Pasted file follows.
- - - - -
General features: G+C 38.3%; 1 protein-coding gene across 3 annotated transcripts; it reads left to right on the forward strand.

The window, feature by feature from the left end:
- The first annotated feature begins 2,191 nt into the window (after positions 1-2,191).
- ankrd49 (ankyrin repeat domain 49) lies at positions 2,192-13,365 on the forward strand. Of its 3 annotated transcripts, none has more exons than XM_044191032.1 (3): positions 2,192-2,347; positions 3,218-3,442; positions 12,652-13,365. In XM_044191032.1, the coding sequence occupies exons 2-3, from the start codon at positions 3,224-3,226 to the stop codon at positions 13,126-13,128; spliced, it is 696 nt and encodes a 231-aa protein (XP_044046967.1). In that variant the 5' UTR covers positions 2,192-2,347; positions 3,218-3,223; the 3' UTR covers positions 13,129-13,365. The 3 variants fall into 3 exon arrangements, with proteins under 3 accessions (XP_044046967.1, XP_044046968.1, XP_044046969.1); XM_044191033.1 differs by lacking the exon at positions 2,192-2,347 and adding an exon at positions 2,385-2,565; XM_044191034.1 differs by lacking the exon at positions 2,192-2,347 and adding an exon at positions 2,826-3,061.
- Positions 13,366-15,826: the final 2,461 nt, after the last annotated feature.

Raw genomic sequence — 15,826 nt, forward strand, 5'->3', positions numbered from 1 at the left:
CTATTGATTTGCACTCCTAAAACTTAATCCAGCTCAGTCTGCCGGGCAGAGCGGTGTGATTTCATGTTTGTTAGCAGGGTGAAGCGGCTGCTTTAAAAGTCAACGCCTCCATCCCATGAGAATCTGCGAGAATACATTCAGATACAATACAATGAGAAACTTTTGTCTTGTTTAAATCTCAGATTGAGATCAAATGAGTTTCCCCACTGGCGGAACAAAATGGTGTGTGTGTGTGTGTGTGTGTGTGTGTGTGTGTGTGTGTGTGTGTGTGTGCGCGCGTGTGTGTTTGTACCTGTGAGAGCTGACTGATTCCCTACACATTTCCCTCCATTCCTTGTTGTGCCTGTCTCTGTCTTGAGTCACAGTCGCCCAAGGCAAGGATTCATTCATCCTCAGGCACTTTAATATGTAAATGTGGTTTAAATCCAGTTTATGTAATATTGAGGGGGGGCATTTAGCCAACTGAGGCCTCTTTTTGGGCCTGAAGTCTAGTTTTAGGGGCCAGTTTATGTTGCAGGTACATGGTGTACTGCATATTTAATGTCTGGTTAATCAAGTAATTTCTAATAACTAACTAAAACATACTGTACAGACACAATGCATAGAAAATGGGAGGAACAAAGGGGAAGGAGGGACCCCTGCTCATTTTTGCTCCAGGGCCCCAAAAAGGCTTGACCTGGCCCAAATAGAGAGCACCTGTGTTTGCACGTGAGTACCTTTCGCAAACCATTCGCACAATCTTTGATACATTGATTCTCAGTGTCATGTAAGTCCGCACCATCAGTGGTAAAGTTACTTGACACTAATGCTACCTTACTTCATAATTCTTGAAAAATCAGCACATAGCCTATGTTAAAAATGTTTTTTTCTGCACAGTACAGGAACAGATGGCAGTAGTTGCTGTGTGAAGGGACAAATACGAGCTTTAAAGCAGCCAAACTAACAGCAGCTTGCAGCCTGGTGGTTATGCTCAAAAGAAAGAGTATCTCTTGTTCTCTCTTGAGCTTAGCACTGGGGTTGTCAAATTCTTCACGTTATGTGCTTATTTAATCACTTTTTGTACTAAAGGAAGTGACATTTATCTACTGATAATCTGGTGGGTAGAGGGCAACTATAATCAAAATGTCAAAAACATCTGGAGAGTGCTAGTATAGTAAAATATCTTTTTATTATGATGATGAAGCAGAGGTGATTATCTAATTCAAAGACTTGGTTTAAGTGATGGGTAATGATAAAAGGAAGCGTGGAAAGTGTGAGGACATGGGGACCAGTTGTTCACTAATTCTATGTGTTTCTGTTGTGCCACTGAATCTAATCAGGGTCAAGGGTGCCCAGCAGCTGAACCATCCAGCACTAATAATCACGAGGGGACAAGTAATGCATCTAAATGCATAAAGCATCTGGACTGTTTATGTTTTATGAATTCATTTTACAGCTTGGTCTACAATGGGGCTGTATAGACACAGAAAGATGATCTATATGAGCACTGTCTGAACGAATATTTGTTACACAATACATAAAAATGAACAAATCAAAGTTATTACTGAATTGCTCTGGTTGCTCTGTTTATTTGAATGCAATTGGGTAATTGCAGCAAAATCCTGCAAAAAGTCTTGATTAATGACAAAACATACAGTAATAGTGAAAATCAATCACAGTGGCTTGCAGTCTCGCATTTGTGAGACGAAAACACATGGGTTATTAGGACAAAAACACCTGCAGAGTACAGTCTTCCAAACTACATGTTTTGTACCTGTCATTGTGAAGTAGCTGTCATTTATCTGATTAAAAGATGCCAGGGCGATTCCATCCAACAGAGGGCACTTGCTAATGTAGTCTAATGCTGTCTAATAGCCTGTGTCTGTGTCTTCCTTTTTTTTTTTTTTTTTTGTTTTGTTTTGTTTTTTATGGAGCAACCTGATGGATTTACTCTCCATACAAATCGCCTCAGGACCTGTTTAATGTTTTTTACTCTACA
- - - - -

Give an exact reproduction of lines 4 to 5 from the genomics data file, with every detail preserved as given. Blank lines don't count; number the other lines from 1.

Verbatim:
- ankrd49 (ankyrin repeat domain 49) lies at positions 2,192-13,365 on the forward strand. Of its 3 annotated transcripts, none has more exons than XM_044191032.1 (3): positions 2,192-2,347; positions 3,218-3,442; positions 12,652-13,365. In XM_044191032.1, the coding sequence occupies exons 2-3, from the start codon at positions 3,224-3,226 to the stop codon at positions 13,126-13,128; spliced, it is 696 nt and encodes a 231-aa protein (XP_044046967.1). In that variant the 5' UTR covers positions 2,192-2,347; positions 3,218-3,223; the 3' UTR covers positions 13,129-13,365. The 3 variants fall into 3 exon arrangements, with proteins under 3 accessions (XP_044046967.1, XP_044046968.1, XP_044046969.1); XM_044191033.1 differs by lacking the exon at positions 2,192-2,347 and adding an exon at positions 2,385-2,565; XM_044191034.1 differs by lacking the exon at positions 2,192-2,347 and adding an exon at positions 2,826-3,061.
- Positions 13,366-15,826: the final 2,461 nt, after the last annotated feature.